A Regenexx Stem Cell Research Contest…Be Part of the Process of Discovery
As I’ve often blogged, Regenexx is different. From a 30,000 foot view, the rapid adoption of stem cells to treat a variety of problems is still in what I call the “Fantasy Stage”, while Regenexx has long since moved into what I call the “Transnational Stage”. Stat Sat, short for Statistics Saturday, is my way of engaging my readers in that more advanced discussion. Let me explain.
Every new medical technology goes through three predictable stages: fantasy, translational, and acceptance. The fantasy stage is a wonderful place to be, a bit like childhood. Everything seems possible. It’s also wonderful for patients, as everyone believes that a magical therapy will be able to solve their issue. The translational stage is a bit more like adolescence. It’s a bit awkward as you keep some of the fantastical thinking that defined childhood, but you try to mold that into what will work as an adult. You begin to get serious for the first time as you have some responsibilities. The acceptance phase is when a technology reaches adulthood. It’s refined and we know exactly where it works and where it fails.
The fantasy stage in the adoption of a new medical technology is when most physicians have no idea of the full uses, boundaries, and limits of a new technology. They have limited direct experience and in fact most of their experience comes from hearing a lecture from an evangelist physician painting that technology in the best possible light. This is like the “honeymoon phase” or as I described above, childhood. During this time, there’s lots of magical thinking by providers and this rubs off on patients. This happens with all medical technologies, be it stem cells, a new drug, or a new procedure. In my 25 or so years in medical practice I’ve seen it many times. One of my recent non-stem cell favorites was “methylene blue”. A small study was published in China showing that patients who had painful degenerative disc disease who had their discs injected with this common and very safe medical dye got fantastic and prolonged relief. In fact, almost everybody in the study who got injected had relief. As a result, many of the more forward thinking physicians routinely injecting discs began trying this simple injection and regrettably, it didn’t work as advertised. Now this is not to say that stem cells don’t work, as IMHO, when used properly, stem cells have already passed this “generalizability” test. However, how well they work and in what type of patients is a conversation that’s missing right now. The technology is simply too new to most doctors who just learned how to do this in a weekend course somewhere.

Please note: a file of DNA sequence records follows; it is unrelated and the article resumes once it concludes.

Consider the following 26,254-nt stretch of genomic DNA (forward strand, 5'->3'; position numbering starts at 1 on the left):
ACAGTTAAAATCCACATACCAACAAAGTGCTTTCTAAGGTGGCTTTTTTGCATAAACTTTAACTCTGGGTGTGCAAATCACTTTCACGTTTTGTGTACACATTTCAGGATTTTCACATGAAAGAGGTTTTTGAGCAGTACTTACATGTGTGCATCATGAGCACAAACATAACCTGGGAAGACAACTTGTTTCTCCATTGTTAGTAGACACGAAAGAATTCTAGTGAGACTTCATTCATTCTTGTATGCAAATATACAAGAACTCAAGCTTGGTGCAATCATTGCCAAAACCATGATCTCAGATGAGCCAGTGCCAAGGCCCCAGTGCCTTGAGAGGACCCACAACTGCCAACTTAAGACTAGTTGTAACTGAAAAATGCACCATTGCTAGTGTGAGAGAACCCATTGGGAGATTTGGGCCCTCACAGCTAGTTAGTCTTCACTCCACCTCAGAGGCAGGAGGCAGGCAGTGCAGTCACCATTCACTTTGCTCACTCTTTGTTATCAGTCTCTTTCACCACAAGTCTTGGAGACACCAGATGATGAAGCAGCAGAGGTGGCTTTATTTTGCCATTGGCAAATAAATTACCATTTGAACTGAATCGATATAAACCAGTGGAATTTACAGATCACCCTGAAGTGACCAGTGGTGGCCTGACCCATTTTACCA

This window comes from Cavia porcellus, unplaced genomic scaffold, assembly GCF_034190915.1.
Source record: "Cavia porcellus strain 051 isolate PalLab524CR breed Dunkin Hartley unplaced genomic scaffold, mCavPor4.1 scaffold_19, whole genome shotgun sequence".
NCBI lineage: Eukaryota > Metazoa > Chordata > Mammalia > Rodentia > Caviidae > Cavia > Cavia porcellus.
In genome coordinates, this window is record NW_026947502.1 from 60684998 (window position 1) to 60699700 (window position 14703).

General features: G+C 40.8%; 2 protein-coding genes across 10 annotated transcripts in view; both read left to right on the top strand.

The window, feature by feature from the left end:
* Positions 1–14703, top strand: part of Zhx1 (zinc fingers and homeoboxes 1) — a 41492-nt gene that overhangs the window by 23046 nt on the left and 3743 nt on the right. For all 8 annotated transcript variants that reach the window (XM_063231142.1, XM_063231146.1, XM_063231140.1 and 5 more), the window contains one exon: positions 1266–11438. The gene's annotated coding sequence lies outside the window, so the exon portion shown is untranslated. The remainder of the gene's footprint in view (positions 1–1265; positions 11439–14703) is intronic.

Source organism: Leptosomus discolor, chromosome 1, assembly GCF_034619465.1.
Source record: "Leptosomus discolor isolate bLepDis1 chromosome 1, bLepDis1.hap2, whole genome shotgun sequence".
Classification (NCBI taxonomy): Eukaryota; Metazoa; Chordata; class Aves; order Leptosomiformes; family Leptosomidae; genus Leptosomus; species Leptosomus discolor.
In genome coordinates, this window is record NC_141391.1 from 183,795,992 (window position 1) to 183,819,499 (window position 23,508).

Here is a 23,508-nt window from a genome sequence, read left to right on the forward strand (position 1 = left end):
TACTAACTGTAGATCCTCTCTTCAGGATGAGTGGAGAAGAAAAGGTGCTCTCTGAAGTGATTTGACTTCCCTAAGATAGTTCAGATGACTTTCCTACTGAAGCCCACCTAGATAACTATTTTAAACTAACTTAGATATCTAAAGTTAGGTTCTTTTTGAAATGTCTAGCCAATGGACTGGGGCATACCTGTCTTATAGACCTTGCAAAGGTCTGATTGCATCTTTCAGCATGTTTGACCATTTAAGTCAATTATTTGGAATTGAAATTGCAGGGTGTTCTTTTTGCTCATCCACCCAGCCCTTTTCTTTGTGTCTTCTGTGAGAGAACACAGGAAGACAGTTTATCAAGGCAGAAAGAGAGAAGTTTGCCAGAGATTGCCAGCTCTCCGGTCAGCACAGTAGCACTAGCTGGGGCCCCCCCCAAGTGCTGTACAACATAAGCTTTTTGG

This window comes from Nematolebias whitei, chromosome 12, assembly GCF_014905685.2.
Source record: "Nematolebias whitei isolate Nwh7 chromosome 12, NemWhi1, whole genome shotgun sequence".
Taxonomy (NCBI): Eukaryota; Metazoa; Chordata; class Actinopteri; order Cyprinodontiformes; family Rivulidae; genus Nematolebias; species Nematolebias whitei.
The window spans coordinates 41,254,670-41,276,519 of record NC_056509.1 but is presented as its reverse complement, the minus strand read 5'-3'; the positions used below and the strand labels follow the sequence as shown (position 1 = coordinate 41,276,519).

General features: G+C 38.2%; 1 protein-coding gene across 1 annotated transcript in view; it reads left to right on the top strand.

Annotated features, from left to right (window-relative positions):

After the fantasy stage comes the “Translational Stage”. This means that data is collected on many many patients and that information is collected to see who did well and who failed the treatment. Gone is the fantasy that the therapy works in everyone (no medical therapy, including antibiotics works in everyone). So the focus shifts from “this is the best thing since sliced bread”, to “how do you make the best toast”, i.e. how can we ensure that we know how best to apply and refine the technology. This is where we at Regenexx find ourselves, using data to refine what we know. Some patients have recently been concerned that I don’t spend as much time blogging about individual patient success stories. While the stories are still coming fast and furious and sometimes I feature them, I also have a bigger responsibility to patients and colleagues alike to move Regenexx through this translational stage into the acceptance stage. In that last stage, because of the data collection and technology refinement that occurred in the translational stage, the therapy becomes accepted by a majority of the medical community. In addition, the technology is improved as much as it can be and physicians can reliably tell patients with problem A, who also have problems B and C, the likelihood that the therapy will work.